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Ancient Past Climate Change

Watch Tim Lenton go back 4.5 billion years, to explore how the Earth's climate has changed over the history of our planet.
When we think of climate change, it’s easy to obsess about what’s happening now and in our recent past. This week is about getting a perspective on climate change and realising that the Earth’s climate has self-regulated for the past 4 and 1/2 billion years, and the Earth has been a habitable place for life for almost all of that time. Explaining climate change over 4 and 1/2 billion years of earth history is a complex puzzle. There are so many pieces. And they’re not simple, two-dimensional pieces. They’re complex objects that interact together forming feedback loops that lead to emergent behaviour. In fact, there are two puzzles that we need to solve.
The first of these puzzles is related to the engine of our climate– the sun. The solar system was born 4 and 1/2 billion years ago. At that time, our sun was 25% to 30% less bright than it is today. If we took today’s blanket of gases that surround our planet and turn the sun down by 25% to 30%, the Earth would be around 20 degrees centigrade colder. In other words, the early Earth would have been frozen, but here’s the puzzle– it wasn’t. Evidence shows the Earth was covered in liquid water since around 4.2 billion years ago, and there’s been life on the planet, which needs liquid water, since as far back as 3.8 billion years ago.
Also, there is even more puzzling evidence that the early Earth was actually warmer than it is today. How can we explain this? We have evidence to suggest that there was a thick blanket of warming gases in the atmosphere particularly carbon dioxide and water vapour at a time when the sun was fainter than today. So, despite the sun fainter, this thick air blanket of warming gases kept the Earth warm. But, hang on a minute. If there was much more carbon dioxide in the atmosphere by then, where did it all go? After all, today carbon dioxide makes up only a tiny part of our atmosphere. The answer is underneath us– in sedimentary rocks to be precise. As the continents developed, they weathered.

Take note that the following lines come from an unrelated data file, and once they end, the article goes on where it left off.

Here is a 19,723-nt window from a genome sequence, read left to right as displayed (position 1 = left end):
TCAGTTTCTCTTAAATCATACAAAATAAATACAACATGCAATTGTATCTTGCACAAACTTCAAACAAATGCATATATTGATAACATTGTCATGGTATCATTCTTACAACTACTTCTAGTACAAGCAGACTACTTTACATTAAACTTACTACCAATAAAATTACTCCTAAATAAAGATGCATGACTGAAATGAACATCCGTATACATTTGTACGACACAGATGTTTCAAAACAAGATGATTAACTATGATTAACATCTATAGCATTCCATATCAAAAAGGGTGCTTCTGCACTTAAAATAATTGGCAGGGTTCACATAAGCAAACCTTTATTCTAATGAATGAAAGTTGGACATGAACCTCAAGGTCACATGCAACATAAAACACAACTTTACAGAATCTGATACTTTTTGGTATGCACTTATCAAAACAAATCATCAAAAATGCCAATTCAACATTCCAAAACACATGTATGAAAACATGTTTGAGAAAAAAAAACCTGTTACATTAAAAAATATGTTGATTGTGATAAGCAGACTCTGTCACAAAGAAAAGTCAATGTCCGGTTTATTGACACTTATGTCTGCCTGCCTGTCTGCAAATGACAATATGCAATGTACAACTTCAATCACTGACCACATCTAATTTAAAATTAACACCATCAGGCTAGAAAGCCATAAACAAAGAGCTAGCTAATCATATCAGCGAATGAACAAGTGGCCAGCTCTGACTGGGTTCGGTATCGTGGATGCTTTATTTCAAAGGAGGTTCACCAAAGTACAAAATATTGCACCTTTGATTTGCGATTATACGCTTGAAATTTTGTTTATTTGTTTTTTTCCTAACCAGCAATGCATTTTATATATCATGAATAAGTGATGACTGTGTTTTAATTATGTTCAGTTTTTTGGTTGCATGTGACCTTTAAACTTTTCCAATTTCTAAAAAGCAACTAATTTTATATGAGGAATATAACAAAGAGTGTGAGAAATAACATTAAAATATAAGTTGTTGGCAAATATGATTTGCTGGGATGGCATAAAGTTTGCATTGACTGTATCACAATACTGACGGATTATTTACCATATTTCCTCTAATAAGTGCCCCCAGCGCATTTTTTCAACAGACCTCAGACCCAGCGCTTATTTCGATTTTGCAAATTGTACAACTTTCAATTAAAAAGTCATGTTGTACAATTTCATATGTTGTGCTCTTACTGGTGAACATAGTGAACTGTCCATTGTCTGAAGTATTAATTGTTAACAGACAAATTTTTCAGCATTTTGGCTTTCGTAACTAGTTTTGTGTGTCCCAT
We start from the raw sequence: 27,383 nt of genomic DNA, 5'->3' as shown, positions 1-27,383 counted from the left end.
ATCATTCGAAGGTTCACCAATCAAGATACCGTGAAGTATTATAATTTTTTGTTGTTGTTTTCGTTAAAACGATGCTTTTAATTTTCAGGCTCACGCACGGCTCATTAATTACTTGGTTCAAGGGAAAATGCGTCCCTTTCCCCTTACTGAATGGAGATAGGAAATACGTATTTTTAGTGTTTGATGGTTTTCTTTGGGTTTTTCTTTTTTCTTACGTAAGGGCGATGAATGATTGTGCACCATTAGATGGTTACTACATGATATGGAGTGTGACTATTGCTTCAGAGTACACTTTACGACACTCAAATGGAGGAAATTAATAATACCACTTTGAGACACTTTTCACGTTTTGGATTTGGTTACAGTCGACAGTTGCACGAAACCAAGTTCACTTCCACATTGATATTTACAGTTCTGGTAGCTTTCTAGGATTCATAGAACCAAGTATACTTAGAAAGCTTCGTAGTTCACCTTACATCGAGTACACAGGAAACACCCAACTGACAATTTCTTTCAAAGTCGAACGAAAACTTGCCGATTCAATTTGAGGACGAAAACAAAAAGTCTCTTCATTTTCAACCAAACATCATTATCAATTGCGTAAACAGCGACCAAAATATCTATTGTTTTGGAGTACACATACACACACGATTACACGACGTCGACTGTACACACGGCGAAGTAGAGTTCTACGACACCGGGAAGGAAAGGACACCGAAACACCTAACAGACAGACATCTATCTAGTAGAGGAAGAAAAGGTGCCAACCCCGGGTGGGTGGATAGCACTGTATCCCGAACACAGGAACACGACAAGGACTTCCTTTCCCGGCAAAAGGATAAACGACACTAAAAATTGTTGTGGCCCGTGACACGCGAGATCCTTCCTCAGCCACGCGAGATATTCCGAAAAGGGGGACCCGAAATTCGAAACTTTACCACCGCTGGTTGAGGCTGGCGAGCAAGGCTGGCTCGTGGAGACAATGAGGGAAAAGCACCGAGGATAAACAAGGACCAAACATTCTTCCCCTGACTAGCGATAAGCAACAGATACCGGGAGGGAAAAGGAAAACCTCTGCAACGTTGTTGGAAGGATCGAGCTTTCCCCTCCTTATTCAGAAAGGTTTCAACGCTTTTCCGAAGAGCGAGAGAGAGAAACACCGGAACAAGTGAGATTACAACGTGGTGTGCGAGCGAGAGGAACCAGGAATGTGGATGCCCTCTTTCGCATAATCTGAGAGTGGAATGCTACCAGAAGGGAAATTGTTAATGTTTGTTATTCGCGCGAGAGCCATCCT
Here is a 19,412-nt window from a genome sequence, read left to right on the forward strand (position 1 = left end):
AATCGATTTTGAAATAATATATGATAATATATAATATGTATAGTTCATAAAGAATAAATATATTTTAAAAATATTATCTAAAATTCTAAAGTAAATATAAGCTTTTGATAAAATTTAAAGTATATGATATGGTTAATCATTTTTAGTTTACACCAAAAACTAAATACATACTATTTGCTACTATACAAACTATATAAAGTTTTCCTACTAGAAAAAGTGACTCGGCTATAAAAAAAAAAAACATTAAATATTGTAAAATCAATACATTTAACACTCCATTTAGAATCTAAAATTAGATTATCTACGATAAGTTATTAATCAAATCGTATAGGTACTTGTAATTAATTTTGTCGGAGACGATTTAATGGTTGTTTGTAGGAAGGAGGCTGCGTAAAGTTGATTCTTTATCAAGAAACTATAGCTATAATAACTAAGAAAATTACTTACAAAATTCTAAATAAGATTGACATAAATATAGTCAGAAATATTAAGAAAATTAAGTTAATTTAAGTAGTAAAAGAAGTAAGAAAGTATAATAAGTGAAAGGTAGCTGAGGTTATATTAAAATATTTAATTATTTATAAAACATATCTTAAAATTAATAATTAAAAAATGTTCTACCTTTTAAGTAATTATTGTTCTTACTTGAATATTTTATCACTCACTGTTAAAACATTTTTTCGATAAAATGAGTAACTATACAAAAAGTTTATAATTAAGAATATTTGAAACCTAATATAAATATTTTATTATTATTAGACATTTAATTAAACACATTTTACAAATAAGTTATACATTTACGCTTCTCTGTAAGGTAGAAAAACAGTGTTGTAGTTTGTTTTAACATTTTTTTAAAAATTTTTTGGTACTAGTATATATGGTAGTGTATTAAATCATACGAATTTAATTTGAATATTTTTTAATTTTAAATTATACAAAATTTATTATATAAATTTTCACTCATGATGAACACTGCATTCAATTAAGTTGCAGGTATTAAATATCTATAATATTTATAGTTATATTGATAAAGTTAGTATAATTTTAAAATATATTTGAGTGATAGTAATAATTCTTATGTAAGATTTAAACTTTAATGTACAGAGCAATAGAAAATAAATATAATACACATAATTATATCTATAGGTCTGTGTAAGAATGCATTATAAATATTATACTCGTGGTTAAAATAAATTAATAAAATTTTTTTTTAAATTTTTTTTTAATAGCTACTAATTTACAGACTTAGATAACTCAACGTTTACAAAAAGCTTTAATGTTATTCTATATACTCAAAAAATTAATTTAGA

The key process here is chemical weathering, where carbon dioxide and rain water forms a weak acid, carbonic acid, that dissolves silica rocks. The carbon in the form of bicarbonate ions washes into the ocean where it is used by many organisms to form their shells, which are then deposited on the ocean bed to form carbonate rocks. In short, carbon dioxide from the atmosphere is transferred through the hydrosphere to be stored in the lithosphere. This explains how our climate has self-regulated. Even though the sun is getting brighter, we haven’t seen a proportional increase in the Earth’s temperature. This is a classic example of negative feedback. As the Earth’s temperature began to increase, then so did the rate of chemical weathering.
The increased rate of weathering in turn succeeded in storing more carbon in the rocks so reducing the atmospheric levels of carbon dioxide and thinning the warming blanket around the Earth counteracting the increase in temperature. Without this negative feedback, as the sun got brighter, the temperature today would have risen much higher than we are currently experiencing. OK. That explains the first puzzle, but there is a second one. 2.2 billion, and again 700 million years ago, were two periods in Earth history that were extremely unusual. Our planet became a giant snowball. How did snowball Earth come about and why, ultimately, did it melt? This is an example of how feedbacks can destabilise as well as stabilise our climate system.
If something acts to cool the planet, like the growth of continents increasing the removal of carbon dioxide by weathering, then ice cover on the planet increases. But as ice cover increases, reflectivity from the surface also increases. This reflectivity reduces the absorption of sunlight by the Earth’s surface and so decreases the temperature further, which increases ice cover and so on. This produces a positive feedback that we met in week one. Usually this feedback is constrained. It amplifies the spread of ice cover away from the poles, but then the climate system really stabilises.